Dead-Serious Play (Review Series #6)

My reviews for Image Journal appear each month in ImageUpdate.

Dead-Serious Play
The Milk Underground by Ronny Someck

“I’m a pajama-Iraqi, my wife’s Romanian / And our daughter the thief from Baghdad. / My mother’s always boiling the Euphrates and Tigris….” Poet Ronny Someck’s family emigrated from Iraq to Israel when he was a child, and for readers unfamiliar with the cultural history of twentieth century Israel, experiencing The Milk Underground—newly translated from Hebrew into English by Hana Inbar and Robert Manaster—may feel a bit like walking midway into Part Seven of a long-running conversation. Images are the covers on deep wells of meaning; phrases point to a thousand lines of history. But Someck’s voice is so winsome, even whimsical, and his ponderings so universally human, that any reader may linger here and find delight. In the opening poems, Someck speaks as the daddy of a fiercely loved daughter, writing in “Four Pieces of Advice for a Dancing Girl”: “Remember that from the moment of your birth, I’m ripping out / Tiles burning beneath your feet.” Love often couples with violence; love letters surface alongside dark jokes about the guillotine; divine mischief dots an earthly mess. Someck invokes the God of the Hebrew Bible, the Holy Spirit, Buddha, and Aphrodite, at one point painting God as “the greatest erotic director” who takes pleasure in every created thing, from “whores” to the “five green flames” of cypress trees. And Someck himself seems capable of imagining himself into every kind of human life or earthly object. In one poem, he walks the daily round of an Arabic-speaking student at Tel Aviv University, a student who must carry a transparent backpack to avoid harassment by police. Elsewhere, the poet playfully claims that he himself is “Charlie Chaplin’s cane, Marilyn Monroe’s / panties, Gary Cooper’s pistol.” To read this book is to read letters from the core of human life, letters written sometimes in crayon, sometimes in soil-black ink, and sometimes in blood.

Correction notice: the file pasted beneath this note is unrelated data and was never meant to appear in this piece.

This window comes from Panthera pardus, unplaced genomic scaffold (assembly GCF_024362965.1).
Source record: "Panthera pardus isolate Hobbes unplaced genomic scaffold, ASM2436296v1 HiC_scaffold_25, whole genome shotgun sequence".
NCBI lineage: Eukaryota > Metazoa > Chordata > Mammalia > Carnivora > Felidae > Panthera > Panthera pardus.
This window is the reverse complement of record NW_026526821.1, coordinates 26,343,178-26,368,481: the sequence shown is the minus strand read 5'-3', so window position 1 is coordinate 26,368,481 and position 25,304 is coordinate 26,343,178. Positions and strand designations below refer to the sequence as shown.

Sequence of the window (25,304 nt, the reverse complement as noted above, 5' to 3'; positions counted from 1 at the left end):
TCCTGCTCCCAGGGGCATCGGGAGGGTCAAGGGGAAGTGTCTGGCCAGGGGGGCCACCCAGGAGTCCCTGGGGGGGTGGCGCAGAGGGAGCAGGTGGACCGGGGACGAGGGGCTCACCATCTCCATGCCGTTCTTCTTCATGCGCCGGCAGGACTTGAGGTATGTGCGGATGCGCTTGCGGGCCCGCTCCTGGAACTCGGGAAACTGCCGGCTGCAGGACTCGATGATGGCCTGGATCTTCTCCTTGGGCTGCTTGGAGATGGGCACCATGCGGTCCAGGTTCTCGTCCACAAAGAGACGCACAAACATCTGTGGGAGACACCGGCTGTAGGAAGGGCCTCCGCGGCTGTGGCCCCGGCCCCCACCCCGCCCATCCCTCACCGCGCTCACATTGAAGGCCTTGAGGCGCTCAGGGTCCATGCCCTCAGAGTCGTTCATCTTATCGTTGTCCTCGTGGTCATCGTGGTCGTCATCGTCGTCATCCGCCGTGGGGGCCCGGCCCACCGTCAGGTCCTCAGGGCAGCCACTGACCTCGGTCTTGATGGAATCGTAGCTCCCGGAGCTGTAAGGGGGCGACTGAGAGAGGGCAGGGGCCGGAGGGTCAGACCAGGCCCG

—Reviewed by Jen Hinst-White

Purchase your copy here.

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